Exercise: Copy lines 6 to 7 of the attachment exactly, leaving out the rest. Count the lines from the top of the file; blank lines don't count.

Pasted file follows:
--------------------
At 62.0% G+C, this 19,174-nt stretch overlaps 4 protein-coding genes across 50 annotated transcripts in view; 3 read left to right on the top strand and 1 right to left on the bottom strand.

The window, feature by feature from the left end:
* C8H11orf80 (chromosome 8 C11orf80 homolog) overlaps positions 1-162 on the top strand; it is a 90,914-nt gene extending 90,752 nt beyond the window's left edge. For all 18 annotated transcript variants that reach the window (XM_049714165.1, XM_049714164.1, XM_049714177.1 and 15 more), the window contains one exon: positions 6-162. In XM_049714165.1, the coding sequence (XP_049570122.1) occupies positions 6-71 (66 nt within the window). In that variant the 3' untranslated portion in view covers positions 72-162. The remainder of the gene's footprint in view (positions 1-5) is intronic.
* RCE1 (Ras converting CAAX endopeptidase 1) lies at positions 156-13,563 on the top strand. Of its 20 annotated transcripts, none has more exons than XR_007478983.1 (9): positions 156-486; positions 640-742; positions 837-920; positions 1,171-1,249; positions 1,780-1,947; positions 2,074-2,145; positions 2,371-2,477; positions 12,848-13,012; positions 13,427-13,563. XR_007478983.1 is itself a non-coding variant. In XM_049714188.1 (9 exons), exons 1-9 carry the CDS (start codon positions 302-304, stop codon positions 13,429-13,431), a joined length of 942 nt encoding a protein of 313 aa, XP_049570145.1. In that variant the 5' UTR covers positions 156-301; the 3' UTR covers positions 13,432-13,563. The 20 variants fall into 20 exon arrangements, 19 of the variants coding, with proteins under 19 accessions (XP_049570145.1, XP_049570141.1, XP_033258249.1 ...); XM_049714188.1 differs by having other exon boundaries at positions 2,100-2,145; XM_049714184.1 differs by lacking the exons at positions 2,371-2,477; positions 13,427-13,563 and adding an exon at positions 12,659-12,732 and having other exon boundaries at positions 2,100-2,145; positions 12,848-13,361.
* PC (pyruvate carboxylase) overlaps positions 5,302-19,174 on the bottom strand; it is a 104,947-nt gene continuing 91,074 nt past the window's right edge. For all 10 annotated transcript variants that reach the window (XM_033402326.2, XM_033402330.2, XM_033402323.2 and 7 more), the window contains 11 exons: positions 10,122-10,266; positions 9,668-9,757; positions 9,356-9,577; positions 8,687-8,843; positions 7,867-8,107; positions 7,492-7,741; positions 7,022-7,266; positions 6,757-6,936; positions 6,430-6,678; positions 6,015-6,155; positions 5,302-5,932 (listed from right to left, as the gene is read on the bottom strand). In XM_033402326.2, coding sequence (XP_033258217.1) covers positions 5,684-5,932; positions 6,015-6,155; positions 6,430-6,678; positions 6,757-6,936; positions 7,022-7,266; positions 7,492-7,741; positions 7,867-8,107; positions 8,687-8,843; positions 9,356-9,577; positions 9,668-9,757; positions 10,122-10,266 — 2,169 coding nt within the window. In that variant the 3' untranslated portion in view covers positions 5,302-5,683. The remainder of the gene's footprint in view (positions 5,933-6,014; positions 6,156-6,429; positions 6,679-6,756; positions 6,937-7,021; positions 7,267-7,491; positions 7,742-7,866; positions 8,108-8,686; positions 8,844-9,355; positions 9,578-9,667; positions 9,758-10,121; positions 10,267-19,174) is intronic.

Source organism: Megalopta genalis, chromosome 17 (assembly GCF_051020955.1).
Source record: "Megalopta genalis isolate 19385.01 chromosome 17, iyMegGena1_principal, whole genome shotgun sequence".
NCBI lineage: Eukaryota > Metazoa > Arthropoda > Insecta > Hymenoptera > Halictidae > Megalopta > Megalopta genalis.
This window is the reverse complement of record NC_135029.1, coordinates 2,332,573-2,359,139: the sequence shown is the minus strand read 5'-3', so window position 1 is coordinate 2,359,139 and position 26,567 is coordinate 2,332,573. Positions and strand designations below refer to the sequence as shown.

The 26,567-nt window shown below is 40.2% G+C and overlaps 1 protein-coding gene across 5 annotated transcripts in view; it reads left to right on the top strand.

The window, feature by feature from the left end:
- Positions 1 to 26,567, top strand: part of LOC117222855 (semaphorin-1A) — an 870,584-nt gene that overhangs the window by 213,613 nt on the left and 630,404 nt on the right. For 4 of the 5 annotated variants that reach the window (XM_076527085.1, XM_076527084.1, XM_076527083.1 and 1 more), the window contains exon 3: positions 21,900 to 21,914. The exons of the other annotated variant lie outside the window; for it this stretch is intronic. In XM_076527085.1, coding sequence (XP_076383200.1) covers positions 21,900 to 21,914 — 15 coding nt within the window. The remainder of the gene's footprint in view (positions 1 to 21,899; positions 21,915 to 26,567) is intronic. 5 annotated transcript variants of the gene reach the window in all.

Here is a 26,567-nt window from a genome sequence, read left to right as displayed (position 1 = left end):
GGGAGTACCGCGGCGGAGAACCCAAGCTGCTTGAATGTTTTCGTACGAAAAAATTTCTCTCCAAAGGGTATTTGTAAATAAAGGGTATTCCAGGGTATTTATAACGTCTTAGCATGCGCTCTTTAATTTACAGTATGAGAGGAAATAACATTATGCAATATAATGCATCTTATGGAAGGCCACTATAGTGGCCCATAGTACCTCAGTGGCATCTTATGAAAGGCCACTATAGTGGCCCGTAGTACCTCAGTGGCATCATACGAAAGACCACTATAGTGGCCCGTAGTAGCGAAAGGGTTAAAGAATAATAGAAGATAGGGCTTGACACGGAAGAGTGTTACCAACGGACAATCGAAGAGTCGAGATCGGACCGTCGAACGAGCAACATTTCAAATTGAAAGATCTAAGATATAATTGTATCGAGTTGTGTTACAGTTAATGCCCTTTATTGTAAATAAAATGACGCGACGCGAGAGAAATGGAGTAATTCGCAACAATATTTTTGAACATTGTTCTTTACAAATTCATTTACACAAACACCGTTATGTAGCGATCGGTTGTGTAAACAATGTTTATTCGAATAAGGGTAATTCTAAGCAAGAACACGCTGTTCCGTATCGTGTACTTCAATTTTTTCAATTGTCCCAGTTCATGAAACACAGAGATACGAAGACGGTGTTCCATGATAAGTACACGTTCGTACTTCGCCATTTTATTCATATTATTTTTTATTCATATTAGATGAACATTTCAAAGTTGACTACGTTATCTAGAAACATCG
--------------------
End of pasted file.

Source organism: Megalopta genalis, chromosome 17 (assembly GCF_051020955.1).
Source record: "Megalopta genalis isolate 19385.01 chromosome 17, iyMegGena1_principal, whole genome shotgun sequence".